In may last post I shared with you the best ways to first setup your Twitter account – including registering your first account, choosing your unique username, filling in your bio and authenticating your account with your email address.
Now I want to move onto the next topic: getting your branding and visuals in order.
When you first go to do this, you will quickly see that the parameters for the design aspects of your profile are not always straight-forward on Twitter.
Here I want to explain three aspects to you, one old and two new, that will help you adequately brand your business’s Twitter account.
1. Profile Picture: This is extremely important in order to brand yourself on Twitter. Your Profile Picture is found in the Settings-Profile section of your account. This will be the avatar that shows up next to EVERYTHING you do on Twitter – so make sure it looks good, is easy to read and of a high-resolution. You should make sure that your Profile Picture is your logo and is 81 x 81 pixels in dimension. Using the design program of your choice, I would suggest opening a blank design doc within these dimensions and importing your logo into this file – and then get creative. As you can see from the dimensions above, it is a perfect square – so if you have a rectangular logo you will either need to “stack” it or use your brand image, but only if it is well known enough to be instantly recognizable. Stacking a logo is not a bad idea, especially if you are new to the Twitter world. Remember: this is not set in stone and can change later as you grow on Twitter.
2. Header Image: Also found in your Settings-Profile section of your Twitter account, this is yet another way for you to properly brand yourself on Twitter. The dimensions of this image are 520 x 260 pixels. This image will lay beneath your Profile Picture AND your bio, so do not have it laden with sentences, weblinks, or any text in general. I would suggest choosing an arresting image from your Website or branding collateral and add it there. My top tip would be using the main image from the homepage of your website. If you do not have access to this image, use a free tool such as Skitch to take a high resolution screen snap and add it up. It is very easy to change as well – simply click on “Change header”, then “Upload photo” – size it to your tastes and there you go!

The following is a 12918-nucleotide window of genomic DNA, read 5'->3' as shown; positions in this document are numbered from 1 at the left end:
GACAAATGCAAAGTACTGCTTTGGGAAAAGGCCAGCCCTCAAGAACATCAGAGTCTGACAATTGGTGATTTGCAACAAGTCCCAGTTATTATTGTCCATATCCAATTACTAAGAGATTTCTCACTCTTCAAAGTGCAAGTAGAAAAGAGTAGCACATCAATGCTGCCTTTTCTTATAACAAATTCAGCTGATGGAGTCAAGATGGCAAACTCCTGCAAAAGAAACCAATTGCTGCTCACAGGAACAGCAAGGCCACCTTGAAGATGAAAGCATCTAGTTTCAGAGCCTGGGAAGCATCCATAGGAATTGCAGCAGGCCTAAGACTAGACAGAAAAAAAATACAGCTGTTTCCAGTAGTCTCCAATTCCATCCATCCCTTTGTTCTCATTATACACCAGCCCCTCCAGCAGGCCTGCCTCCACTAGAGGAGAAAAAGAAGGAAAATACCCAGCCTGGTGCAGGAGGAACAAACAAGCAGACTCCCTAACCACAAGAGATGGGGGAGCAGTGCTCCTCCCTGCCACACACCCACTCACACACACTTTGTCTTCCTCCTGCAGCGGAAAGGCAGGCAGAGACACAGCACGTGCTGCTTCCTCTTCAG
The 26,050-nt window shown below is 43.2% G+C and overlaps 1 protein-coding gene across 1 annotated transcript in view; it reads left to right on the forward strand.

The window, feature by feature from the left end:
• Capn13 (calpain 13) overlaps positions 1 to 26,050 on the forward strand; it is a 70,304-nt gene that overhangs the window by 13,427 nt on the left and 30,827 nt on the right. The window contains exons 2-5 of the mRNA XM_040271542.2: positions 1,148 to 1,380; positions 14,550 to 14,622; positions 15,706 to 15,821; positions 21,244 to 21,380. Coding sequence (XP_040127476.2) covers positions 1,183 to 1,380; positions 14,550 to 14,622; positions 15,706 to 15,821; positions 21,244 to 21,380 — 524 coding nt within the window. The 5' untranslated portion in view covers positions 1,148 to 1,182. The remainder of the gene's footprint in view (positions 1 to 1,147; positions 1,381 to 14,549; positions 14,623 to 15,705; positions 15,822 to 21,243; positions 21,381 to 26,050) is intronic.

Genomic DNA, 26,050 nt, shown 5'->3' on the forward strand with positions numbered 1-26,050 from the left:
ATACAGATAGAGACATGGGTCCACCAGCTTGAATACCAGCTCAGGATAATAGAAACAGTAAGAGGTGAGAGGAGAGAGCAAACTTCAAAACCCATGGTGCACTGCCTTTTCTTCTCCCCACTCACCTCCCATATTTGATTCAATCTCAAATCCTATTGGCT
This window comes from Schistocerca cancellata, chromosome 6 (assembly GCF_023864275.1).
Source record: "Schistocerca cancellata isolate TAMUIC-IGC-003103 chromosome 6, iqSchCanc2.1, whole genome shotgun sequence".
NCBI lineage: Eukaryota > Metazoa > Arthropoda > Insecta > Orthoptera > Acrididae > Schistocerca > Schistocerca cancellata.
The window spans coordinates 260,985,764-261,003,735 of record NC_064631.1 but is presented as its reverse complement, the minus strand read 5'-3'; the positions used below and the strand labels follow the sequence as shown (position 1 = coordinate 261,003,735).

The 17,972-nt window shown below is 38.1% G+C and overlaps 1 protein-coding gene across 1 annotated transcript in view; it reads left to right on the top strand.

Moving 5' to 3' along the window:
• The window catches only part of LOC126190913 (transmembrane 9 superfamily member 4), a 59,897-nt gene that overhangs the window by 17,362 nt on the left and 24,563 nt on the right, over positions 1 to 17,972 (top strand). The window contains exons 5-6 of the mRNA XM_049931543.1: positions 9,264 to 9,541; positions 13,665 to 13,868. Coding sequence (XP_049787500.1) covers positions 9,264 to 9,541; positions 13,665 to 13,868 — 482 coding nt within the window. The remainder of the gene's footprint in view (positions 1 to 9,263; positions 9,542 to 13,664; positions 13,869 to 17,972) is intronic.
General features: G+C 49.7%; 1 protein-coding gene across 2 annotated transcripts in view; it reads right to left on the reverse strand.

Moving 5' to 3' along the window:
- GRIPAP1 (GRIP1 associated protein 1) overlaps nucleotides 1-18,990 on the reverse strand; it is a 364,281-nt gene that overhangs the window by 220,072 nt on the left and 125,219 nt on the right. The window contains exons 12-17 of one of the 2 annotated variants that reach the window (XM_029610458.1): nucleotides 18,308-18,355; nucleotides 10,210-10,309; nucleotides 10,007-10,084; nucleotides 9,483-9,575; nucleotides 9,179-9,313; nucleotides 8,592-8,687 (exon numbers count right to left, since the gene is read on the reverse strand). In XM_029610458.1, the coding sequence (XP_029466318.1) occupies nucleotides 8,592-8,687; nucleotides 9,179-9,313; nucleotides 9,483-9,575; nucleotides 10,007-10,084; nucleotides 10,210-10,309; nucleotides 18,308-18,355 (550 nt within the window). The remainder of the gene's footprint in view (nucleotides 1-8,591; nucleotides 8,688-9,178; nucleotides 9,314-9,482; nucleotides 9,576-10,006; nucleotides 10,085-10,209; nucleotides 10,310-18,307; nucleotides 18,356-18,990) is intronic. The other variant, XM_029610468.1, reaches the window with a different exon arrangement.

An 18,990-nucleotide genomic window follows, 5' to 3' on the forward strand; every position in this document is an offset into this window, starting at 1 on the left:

3. Background Image: This is the tricky one out of the bunch. Creating your own custom Twitter background can be challenging, especially if you are not a design genius. There are many firms and designers out there that carry this service (such as The Go! Agency) so if you are not a design wizard, you may want to choose one of them to save time.
You are able to change the background of your Twitter account by going to Settings – Design. You will see that Twitter provides you with over 15 different pre-made background themes. The only problem? With millions of Twitter users, the chances are that millions of people are using these themes – so no point of differentiation for your business. Twitter also offers you the option of using Themeleon – which is a free service that connects with your Twitter account and allows you to try your hand at design. If you want to go for a more intense design (such as the ones that we do) you can search the internet for “Twitter background template” and there should be many free templates that you can use to try your hand at design. Whenever you choose your design, click “Change background”, then “Choose existing image” and then click your alignment of choice (which depends on the file). If after uploading you wanted to tile your image, check the box under your upload that says “Tile background.” I think that this can work is some cases, but can look a bit quick and nasty if not done correctly.
Also, while you are on this page, there is a box under Background position that says “Link color”. I would suggest changing the preset Link color to one of your branded colors. As you can see from the account above, our key color is green – so our links appear green. You can do this simply from clicking the preset color and mousing over to your color (or if you know the HTML color code, simply type it in the box next to the color). Click “Save changes” and you are done!
While branding your Twitter account can be a little tricky (especially when deciding on a background) it is important to be able to carry over the imagery, message, and branding of all of your marketing collateral – especially your website. With all of your social media profiles, you need to be consistent so that your audience never feels confused when they move from your social media profiles to your online points of sale.
Happy branding! Up next: your Twitter admin panel and how to use it properly.
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